Wood Finish Furniture
|Plyedge Pressure Sensitive Edgemate . Real birch and oak edging gives panels the look of solid wood ready for a finish. Just peel and stick.|
Clear FinishThe clear finish is the final step in your do it yourself furniture refinishing venture. The final appearance will depend on how well you've done each of the steps leading up to it, clean, strip, if you're refinishing, surface repair, sand (only if necessary), stain, sanding sealer, sand the sanding sealer, clean with a traditional sticky tack cloth or a microfiber reuseable dry tack cloth and final finish. See our Barebones Basic Information for quick information.
Sanding SealerBe sure to use sanding sealer after you've stained your wood project. The sanding sealer will seal the stain so that there's not much possibility of stain bleeding through your clear finish.
Sanding sealer can be sanded very smooth with 400 grit sandpaper to make your final finish very smooth
Different FinishesYou have gone through the difficult part, stripping and preparing your project,now it's time for the final step, applying a finish.
There are many products available for finishes, some very hard and some quite soft. Some will give more protection than others, but some pieces of furniture don't get very hard use, so will do fine with a less protective finish.
Staining wood furniture is generally a necessity after you strip and prepare it. If you don't stain the piece it will quite often look uneven in color or kind of blotchy. An exception to this is a clear finish over light color wood that you want to have a natural appearance. Nitrile gloves are always a good idea when you work with stain or paint. They're inexpensive and save your skin by getting the stain and final finish on the wood rather than on you.
Watco Danish Oil is an easy to use stain and wood finish all in one. Like tung oil, danish oil isn't as hard as some finishes, but is easily repaired.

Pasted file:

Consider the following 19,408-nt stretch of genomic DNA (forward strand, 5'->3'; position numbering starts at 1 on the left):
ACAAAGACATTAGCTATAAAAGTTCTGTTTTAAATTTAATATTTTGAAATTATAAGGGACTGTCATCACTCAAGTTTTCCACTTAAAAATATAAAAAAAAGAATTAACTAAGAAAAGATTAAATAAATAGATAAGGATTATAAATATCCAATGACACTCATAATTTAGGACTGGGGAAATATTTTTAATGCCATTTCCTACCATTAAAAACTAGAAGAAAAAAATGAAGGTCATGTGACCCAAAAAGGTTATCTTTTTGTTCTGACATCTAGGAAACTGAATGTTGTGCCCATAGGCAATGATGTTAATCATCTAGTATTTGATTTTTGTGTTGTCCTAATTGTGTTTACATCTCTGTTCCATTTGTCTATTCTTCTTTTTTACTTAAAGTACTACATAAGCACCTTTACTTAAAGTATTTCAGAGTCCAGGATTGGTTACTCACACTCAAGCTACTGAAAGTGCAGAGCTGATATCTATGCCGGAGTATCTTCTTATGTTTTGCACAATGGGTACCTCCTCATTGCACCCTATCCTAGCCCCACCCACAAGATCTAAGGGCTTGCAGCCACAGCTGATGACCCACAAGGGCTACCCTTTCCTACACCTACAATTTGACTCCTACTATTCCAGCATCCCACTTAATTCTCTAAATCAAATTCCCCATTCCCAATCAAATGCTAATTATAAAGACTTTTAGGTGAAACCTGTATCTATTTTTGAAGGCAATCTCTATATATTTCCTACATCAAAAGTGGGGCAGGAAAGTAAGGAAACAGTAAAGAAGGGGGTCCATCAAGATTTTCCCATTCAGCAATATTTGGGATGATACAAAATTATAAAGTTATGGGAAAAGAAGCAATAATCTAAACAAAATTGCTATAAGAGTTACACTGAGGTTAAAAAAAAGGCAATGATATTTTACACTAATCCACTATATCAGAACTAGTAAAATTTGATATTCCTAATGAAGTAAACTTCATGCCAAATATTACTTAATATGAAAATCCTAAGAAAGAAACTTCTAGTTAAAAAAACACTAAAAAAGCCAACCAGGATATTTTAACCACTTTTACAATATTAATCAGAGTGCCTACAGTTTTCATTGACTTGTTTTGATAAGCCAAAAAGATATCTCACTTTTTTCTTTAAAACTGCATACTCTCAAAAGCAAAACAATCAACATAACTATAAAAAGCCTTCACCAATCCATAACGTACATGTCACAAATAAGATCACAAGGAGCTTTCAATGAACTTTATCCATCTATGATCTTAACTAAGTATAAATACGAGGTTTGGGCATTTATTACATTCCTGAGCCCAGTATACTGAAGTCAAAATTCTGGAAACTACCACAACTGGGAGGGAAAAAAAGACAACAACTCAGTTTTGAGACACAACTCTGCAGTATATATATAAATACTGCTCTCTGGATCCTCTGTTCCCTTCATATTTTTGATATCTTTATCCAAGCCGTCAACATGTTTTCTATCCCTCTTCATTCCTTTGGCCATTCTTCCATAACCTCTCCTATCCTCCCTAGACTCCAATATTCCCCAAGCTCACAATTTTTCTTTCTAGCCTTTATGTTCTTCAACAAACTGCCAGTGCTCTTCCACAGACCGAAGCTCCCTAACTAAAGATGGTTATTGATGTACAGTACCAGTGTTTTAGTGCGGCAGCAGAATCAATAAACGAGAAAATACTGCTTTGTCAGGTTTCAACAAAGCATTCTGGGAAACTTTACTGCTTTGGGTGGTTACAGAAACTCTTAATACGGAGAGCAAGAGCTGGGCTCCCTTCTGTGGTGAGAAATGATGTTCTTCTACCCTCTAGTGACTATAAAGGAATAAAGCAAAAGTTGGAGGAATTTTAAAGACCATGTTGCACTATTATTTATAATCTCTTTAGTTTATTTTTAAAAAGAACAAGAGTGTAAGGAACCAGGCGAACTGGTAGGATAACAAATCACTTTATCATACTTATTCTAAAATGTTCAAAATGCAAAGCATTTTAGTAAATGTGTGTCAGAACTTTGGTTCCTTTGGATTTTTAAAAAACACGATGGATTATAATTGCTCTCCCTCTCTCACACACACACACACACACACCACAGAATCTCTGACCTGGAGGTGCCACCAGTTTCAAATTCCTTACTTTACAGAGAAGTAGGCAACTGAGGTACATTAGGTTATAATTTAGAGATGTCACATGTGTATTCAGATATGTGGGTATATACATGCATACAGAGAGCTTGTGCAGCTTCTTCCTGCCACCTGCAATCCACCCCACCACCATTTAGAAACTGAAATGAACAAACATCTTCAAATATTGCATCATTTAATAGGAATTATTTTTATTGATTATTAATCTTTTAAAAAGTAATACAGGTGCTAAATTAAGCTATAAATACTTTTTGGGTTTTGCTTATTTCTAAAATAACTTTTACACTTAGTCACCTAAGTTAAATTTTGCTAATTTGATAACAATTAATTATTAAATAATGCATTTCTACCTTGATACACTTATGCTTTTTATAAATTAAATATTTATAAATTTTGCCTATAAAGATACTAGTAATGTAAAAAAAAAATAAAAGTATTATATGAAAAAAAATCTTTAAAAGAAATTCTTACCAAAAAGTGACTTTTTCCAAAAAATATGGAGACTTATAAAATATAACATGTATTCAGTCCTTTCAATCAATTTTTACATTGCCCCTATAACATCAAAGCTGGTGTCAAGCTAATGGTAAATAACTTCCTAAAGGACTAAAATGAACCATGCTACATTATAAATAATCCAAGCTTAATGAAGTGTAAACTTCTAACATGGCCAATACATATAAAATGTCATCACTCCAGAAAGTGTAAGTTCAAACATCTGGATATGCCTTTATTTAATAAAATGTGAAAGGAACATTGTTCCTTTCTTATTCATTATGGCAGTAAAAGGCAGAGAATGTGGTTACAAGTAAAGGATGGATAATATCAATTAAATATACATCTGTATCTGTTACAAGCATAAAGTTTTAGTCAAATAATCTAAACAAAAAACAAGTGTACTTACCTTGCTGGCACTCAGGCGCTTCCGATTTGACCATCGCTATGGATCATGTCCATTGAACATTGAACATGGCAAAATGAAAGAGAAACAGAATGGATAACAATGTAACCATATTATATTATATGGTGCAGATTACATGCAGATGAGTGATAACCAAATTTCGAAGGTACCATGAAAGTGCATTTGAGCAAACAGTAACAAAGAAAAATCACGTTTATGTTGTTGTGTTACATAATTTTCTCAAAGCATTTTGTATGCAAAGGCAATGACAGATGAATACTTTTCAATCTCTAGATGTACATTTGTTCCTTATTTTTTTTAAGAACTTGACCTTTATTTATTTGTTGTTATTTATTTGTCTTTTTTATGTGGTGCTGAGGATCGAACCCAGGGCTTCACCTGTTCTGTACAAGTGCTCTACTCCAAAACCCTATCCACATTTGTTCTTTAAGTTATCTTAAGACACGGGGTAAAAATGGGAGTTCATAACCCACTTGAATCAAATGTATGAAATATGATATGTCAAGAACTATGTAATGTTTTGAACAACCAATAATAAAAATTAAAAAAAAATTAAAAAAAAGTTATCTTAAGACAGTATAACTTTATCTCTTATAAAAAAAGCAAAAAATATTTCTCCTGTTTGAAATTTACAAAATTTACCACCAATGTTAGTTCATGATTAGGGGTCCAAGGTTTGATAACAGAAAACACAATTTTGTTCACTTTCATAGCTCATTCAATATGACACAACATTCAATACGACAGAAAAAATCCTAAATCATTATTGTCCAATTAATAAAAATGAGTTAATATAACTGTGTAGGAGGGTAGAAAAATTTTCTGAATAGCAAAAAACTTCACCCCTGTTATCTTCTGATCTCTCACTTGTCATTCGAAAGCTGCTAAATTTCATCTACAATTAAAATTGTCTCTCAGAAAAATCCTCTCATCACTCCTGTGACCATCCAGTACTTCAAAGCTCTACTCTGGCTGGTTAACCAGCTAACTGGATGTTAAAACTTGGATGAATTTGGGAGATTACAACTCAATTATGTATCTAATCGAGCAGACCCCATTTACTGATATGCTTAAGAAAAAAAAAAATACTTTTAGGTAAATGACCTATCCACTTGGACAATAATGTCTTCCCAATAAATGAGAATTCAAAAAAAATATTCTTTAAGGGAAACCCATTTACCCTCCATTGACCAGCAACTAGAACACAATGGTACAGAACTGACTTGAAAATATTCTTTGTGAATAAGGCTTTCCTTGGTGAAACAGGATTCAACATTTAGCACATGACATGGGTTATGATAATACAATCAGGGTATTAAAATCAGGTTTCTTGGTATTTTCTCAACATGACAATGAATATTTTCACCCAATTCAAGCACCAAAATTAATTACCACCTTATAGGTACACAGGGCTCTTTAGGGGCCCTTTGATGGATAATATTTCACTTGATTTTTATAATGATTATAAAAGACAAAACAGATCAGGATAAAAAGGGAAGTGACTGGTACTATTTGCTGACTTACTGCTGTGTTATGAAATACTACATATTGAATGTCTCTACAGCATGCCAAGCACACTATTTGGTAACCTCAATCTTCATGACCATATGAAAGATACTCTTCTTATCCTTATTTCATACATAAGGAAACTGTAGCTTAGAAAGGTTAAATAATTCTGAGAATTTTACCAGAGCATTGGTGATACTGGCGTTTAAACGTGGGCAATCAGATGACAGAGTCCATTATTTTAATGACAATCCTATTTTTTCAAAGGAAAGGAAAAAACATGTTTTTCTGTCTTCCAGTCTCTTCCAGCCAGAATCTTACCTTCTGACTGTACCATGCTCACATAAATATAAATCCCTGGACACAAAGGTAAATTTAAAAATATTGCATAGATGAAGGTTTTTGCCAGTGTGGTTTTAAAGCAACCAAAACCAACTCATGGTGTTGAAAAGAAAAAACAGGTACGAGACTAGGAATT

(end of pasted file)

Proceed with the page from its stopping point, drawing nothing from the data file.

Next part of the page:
Polyurethane is a plastic coating that is very hard, but is far less flexible than the wood it's finishing. Polyurethane has a tendency to pull away from the surface over time and in some situations.
See some more about finishes below.
Your furniture does a boogey woogey all day long. The only thing is that it's drummer is very slow moving so you can't see it happening. As temperatures change, the whole piece expands and contracts depending on the amount of heat.
PolyurethaneIf you have read anywhere else on this site, you probably have figured out that polyurethane is not one of my favorite finishes to use on furniture. Although there have been improvements in polyurethane, it still is a hard plastic coating that doesn't have much give. If you're working on an antique and you use sandpaper and polyurethane, you no longer have a proveable antique and the antique value will drop through the floor.
There are many different kinds of oil finishes, some are easy to use and someare very time consuming.
Linseed Oil, BoiledLinseed Oil was the choice of the old timers.
I put the boiled after the linseed oil to draw attention to it rather than to indicate that there will be other types covered. The other type is raw linseed oil, it will never dry, but will become gummy and sticky, so be sure to get BOILED linseeed oil if you decide on that kind of finish.
Linseed oil gives a fantastic finish, but you need a year to apply it. The general rule of thumb for a linseed oil finish is once an hour for a day, once a day for a week, once a week for a month and once a month for a year. The finish was usually french polished once a year after that. That's a lot of work.
The other oils are much easier to use. Danish Oil and Tung Oil are two popular oil finishes. They are very easy to use and come in clear and in pigmented colors. Just follow the directions on the container, but double the number or coats they recommend. They aren't as durable as some other finishes, but are very easy to repair. If you get a light scratch in the finish, just grab a cloth and apply another coat of the finish and generally it's all taken care of.
Shellac is a good durable finish, except that it is very susceptible to water and alcohol. Alcohol dissolves shellac.
Last, but not least, is my favorite, lacquer. Lacquer is a very durable finish, is flexible and is very easy to keep up.
Our dining room set is from around the turn of the last century (sounds strange having to define which century, but then it's going to be a real headshaker in a short time when I have to say , "yep, I came along about a third of the way through the last century". I guess a century isn't such a long time after all.) We restored the finish on our set about 25 years ago with a lacquer finish. We have never used waxes or polish of any kind, just clean with a dampcloth and wipe dry with a soft cloth and it has a beautiful sheen. It looks better than it did when we first did it and should last for another 50 years at least.
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